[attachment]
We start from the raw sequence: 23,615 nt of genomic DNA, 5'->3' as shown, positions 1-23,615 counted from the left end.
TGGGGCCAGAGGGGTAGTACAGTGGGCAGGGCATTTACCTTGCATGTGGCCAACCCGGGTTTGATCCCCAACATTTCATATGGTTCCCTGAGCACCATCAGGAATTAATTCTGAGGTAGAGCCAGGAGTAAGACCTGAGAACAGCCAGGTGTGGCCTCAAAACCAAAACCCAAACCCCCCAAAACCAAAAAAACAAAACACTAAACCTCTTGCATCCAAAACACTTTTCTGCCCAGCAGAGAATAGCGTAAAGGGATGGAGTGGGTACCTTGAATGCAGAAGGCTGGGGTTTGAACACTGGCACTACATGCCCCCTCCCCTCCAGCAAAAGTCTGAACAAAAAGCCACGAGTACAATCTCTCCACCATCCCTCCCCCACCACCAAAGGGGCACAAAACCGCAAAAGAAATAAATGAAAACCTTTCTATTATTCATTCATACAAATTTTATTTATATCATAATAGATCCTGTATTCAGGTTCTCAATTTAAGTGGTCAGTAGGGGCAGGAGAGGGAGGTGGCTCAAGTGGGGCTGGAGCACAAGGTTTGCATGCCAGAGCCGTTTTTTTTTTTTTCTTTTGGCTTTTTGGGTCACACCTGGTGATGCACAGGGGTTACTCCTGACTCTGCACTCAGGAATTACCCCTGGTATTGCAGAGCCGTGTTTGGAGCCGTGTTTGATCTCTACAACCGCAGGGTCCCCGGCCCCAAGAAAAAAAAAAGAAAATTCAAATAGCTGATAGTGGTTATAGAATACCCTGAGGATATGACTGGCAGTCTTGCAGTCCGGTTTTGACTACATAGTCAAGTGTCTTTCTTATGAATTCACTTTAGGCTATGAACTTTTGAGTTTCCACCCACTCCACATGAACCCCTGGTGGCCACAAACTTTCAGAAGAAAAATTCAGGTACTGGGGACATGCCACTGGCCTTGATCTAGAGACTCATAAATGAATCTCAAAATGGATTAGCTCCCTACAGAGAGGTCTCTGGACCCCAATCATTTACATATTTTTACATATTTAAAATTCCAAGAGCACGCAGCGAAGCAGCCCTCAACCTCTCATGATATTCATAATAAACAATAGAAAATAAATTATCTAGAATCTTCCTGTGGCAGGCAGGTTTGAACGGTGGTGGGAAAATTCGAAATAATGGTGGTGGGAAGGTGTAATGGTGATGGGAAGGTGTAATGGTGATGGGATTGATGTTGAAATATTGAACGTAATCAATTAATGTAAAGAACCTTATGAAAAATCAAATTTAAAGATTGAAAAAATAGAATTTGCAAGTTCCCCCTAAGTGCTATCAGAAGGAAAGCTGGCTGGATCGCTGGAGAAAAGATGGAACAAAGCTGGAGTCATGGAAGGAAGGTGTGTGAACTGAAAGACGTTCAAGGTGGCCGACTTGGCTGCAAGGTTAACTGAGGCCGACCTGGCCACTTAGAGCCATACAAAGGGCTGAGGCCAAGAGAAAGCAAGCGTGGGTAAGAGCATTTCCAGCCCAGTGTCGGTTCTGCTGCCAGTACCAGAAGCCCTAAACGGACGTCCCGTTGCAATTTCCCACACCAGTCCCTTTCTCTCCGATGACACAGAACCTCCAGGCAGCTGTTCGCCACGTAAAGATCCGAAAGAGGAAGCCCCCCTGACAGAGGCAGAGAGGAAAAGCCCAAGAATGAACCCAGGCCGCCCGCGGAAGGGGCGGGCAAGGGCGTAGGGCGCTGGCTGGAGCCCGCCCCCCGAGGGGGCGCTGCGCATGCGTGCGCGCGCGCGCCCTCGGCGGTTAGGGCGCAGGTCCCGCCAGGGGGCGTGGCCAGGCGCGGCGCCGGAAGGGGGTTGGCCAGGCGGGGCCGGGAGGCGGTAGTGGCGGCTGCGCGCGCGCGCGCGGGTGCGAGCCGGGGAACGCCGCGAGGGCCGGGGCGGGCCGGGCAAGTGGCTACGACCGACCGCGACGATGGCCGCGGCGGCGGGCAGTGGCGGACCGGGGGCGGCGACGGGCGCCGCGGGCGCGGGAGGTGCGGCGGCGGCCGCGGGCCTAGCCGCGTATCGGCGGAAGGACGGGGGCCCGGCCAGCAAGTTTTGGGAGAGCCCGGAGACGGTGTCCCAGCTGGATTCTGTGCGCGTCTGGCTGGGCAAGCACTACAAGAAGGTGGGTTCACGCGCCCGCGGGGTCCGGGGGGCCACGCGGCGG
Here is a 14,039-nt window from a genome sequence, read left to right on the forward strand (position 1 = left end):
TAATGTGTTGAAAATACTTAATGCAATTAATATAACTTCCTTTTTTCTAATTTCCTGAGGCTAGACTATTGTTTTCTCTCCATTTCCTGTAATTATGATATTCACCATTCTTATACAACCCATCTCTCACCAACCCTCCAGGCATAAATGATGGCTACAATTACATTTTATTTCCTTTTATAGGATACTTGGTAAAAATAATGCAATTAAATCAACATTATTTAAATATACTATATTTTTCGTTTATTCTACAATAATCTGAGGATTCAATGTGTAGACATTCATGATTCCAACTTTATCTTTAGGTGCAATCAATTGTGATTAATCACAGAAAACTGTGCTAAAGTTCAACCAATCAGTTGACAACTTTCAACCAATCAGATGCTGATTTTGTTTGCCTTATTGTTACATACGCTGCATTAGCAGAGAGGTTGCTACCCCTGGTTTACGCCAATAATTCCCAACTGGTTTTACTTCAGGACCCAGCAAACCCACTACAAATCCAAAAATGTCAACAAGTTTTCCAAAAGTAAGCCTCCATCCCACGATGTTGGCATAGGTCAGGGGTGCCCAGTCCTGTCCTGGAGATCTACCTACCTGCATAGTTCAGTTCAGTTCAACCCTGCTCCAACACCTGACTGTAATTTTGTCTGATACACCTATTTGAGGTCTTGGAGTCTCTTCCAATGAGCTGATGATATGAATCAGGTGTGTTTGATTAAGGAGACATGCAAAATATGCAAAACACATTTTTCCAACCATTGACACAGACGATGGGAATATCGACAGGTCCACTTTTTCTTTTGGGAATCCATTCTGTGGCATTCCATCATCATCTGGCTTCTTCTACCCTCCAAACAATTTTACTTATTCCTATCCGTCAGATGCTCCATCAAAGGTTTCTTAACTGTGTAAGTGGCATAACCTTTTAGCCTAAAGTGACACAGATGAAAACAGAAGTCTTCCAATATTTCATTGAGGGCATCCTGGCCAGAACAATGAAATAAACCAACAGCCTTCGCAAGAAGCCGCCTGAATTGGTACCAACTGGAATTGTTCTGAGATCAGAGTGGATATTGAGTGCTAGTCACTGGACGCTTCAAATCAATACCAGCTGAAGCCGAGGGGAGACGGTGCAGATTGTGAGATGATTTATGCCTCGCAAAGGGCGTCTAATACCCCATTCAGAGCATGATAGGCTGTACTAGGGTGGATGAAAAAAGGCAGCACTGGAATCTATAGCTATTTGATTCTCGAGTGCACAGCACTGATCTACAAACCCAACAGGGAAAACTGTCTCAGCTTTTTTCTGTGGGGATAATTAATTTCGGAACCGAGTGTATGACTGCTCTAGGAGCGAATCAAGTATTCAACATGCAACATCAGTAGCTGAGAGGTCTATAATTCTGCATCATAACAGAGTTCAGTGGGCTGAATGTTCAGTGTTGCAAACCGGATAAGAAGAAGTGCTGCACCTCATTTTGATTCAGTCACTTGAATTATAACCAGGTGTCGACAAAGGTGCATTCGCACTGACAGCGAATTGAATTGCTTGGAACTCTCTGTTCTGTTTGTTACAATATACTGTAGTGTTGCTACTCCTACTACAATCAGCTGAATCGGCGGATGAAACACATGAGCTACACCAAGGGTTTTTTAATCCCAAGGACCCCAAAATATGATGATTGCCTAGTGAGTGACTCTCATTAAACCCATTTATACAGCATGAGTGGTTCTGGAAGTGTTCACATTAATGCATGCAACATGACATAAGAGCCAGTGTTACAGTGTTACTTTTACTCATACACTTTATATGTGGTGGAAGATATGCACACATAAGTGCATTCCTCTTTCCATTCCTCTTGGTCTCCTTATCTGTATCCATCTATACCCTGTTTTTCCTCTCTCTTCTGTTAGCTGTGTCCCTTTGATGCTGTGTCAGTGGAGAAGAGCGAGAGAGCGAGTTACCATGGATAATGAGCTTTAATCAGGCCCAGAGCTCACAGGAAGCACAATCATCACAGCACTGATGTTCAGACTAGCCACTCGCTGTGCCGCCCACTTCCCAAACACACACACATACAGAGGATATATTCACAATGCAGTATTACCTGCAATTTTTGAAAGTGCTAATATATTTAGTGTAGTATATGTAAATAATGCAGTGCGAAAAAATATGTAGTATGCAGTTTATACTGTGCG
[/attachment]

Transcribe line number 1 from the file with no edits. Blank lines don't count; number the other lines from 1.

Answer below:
We start from the raw sequence: 23,615 nt of genomic DNA, 5'->3' as shown, positions 1-23,615 counted from the left end.